Taschen has also just reissued Peter Beard's 1965 classic look at Africa: The End of the Game. This is an incredibly powerful environmental and social title and one of the more unusual books I own. Beard is famous for his photographs, and they are here by the dozens, providing intimate portraits of African wildlife both in its glory and sad decline. But he does more than study animals, he also writes movingly about the continent's early twentieth century past and the white people who "discovered" it then, such as Karen Blixen, author of Out of Africa and J.H. Patterson, the chief engineer on the British Mombasa-Victoria-Uganda Railway and the one who killed the so-called "man-eaters of Tsavo." Beard combines diary excerpts, handwritten pages, period photographs, and his own words and images to create a picture of the continent like no other. There is a reason this book is a classic, and its significance to understanding Africa's past can not be overstated. Beard's described it this way in 1977:

In the light of what has happened almost everywhere, in the face of thinner and thinner illusions, it can no longer be categorized as a wildlife book. It is a book about human behavior—in a world that once had coherent meaning.

You should read contemporary books on Africa, but Beard offers something different: a portrait of how it was and a hint of how it might have been. The author was, as Paul Theroux writes in his new introduction, "Rare among visitors to Africa; Beard went simply to learn and grow." The lessons were harsh, however, and in The End of the Game Beard spares no one his discoveries:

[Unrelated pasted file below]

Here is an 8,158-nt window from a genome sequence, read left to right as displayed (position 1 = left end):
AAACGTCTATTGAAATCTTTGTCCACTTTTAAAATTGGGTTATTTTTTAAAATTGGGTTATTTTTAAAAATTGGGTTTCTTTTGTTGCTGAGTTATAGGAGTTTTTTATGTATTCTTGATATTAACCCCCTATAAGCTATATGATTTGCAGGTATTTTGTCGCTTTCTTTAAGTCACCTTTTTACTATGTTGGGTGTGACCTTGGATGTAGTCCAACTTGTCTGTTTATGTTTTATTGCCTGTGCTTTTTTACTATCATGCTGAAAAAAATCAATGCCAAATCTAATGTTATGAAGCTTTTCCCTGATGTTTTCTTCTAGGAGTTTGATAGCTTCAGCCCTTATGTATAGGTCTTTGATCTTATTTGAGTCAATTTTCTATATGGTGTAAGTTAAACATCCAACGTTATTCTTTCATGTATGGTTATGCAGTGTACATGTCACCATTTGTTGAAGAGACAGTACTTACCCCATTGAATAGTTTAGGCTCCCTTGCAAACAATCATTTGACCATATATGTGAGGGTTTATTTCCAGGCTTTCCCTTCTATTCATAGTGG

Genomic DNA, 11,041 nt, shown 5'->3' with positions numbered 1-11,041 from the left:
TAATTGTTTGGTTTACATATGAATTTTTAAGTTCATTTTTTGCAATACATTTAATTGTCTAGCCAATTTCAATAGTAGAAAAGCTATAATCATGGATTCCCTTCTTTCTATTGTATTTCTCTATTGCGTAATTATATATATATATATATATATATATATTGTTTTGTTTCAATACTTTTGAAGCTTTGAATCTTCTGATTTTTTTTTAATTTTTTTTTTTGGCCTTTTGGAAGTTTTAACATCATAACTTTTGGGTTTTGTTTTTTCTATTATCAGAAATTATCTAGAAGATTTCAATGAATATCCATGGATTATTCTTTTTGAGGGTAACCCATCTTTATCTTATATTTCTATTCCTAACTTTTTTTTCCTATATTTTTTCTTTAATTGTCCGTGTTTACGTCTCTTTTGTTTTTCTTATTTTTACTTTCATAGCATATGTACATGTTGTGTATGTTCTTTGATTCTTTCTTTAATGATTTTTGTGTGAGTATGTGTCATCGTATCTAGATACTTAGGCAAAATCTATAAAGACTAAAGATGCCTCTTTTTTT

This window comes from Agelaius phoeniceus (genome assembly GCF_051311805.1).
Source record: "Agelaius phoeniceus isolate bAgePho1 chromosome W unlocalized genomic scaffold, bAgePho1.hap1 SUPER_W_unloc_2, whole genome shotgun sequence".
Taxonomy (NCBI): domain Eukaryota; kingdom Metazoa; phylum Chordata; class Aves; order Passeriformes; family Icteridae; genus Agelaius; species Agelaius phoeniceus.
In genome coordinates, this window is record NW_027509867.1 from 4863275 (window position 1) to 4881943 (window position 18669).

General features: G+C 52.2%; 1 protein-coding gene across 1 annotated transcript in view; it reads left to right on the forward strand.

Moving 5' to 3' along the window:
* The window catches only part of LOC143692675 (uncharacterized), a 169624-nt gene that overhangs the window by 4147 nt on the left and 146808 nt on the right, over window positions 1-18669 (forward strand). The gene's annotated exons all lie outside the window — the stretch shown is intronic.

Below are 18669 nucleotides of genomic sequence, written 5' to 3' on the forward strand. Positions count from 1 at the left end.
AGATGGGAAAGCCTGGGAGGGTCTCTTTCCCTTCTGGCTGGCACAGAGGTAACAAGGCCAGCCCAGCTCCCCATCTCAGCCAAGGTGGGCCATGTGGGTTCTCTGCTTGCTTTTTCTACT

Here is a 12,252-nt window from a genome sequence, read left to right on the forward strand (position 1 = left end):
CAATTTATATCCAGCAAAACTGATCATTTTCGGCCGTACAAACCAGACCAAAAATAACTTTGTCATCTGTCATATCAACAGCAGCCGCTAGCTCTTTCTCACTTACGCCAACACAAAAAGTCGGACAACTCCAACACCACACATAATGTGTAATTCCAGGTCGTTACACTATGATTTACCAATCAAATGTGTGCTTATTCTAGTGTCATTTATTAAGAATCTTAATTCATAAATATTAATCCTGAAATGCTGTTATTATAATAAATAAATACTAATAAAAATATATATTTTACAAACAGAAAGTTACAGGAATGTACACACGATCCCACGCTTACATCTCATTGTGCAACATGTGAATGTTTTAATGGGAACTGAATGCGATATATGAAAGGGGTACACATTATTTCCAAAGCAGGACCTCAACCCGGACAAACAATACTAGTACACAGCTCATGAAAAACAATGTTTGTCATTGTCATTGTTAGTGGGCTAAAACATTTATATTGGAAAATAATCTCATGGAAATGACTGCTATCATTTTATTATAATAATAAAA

No one dreamed that the game could ever be depleted by a handful of immigrants with maps and gun powder, however immoderate they might be. And yet, within a matter of years, this paradise would become part of the modern world, a battlefield desert littered with the carcasses of elephants beyond number, a flatland boneyard, a treeless, bleached-out dustbowl, something climactic and conclusive. As Fitzgerald wrote, of another paradise, "...for a transitory enchanted moment man must have held his breath in the presence of this continent, compelled into an aesthetic contemplation he neither understood nor desired, face to face for the last time in history with something commensurate to his capacity for wonder."